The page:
Wednesday, June 13, 2012

Longest Timber-Truss Pedestrian Bridge in the U.S. Will Link Recreation Visitors with Adventures

This construction project bridges the gap between dreams and real-world adventure on the Chugach National Forest.



By mid-summer, a 280-foot timber-truss pedestrian bridge will carry visitors over the Placer River as part of a plan to provide access to the Kenai Peninsula’s remote backcountry. The bridge is on the trail near the Spencer Whistle Stop, the first of five train stops planned as part of the Whistle Stop Project that combines rail and trail access on the Chugach.


Construction on the longest single-span, timber-truss bridge in North America began in July 2011 before weather conditions halted the project for the winter.  The bridge was manufactured and assembled in Oregon prior to being disassembled, packaged, and shipped to Alaska. Once the bridge was on site, workers reassembled the pieces.  Two, fully assembled 112-foot bridge sections now sit on each side of the river waiting to be lifted into their final positions and connected by the 56-foot middle span.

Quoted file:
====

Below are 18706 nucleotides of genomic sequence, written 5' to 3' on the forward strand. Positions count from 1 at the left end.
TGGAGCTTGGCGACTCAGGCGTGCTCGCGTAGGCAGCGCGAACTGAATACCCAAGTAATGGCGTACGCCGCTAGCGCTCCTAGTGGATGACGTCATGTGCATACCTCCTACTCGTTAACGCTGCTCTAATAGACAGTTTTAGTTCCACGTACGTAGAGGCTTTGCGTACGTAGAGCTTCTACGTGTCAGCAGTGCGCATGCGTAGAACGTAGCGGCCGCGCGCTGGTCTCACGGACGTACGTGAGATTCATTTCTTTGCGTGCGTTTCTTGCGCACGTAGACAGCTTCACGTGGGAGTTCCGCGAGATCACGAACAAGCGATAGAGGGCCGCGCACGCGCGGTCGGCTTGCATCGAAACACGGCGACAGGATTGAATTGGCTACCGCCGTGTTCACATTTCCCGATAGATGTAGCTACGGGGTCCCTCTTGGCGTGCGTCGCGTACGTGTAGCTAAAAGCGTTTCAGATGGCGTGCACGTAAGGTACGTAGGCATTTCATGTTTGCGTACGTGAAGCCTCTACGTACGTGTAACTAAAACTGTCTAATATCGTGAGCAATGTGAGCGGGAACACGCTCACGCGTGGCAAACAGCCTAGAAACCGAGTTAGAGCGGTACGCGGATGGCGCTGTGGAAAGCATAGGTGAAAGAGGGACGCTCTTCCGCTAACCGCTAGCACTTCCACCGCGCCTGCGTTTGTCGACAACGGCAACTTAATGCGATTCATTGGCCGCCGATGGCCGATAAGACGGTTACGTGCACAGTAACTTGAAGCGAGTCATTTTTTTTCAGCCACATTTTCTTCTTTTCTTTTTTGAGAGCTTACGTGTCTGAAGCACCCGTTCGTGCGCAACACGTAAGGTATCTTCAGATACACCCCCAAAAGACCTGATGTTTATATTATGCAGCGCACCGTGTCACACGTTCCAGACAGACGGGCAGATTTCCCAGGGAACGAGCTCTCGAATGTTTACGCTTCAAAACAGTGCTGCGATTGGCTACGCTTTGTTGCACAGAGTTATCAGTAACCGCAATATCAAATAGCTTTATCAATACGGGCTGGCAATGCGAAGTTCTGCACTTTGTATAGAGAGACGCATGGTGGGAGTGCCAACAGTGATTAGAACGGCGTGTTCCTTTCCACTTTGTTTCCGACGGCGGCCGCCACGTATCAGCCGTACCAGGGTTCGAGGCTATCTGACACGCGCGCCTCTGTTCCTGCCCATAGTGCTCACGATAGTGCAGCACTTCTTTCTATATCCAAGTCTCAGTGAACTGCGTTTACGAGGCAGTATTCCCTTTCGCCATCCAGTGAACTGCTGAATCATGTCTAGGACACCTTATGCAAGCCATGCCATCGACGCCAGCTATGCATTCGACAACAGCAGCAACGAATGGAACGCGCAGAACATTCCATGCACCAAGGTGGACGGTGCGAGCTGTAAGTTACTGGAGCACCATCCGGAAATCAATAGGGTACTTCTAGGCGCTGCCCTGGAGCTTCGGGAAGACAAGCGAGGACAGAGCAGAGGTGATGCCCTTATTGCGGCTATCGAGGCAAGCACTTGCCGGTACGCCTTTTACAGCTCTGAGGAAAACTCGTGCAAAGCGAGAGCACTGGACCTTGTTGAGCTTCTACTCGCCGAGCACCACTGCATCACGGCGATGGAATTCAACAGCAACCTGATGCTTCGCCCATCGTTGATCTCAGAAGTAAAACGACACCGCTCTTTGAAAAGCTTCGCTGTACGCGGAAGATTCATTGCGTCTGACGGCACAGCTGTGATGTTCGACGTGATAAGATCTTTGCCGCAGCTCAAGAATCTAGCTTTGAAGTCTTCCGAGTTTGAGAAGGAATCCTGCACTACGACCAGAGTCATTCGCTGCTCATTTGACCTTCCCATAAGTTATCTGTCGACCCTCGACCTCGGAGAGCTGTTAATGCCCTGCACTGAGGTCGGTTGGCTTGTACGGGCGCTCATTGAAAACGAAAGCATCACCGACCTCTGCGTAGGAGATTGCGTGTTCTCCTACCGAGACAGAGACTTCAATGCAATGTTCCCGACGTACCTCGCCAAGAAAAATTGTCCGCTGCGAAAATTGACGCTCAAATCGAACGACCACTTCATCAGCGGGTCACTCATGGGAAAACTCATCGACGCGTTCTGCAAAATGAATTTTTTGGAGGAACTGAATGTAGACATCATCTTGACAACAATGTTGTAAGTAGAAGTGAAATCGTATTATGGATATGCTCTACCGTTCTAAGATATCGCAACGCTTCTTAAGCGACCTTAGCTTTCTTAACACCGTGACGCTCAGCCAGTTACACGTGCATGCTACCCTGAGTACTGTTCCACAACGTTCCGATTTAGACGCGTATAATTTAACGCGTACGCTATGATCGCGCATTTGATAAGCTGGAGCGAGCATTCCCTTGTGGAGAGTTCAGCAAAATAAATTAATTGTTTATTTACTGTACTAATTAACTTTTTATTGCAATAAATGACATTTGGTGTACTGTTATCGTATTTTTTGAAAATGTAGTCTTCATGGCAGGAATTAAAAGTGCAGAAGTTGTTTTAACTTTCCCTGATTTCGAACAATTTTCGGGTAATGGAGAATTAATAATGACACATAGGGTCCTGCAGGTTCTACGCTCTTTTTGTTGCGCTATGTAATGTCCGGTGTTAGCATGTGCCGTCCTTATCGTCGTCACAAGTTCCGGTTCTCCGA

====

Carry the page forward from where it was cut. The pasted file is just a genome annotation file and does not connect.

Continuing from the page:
The Placer Bridge, over the Placer River will measure 280 feet long and is scheduled for completion by mid-July. Photo Credit: Forest Service photo
With the spring thaw, construction will soon resume on the pedestrian bridge, the first step in connecting Spencer with future Whistle Stops. Work is nearly complete on the Grandview Whistle Stop, the second stop about nine miles south of Spencer. There, visitors will find sweeping views of a lush alpine valley and glaciers.

Check out the full article posted by Jane Knowlton & Gwen Ernst-Ulrich on the USDA Blog 

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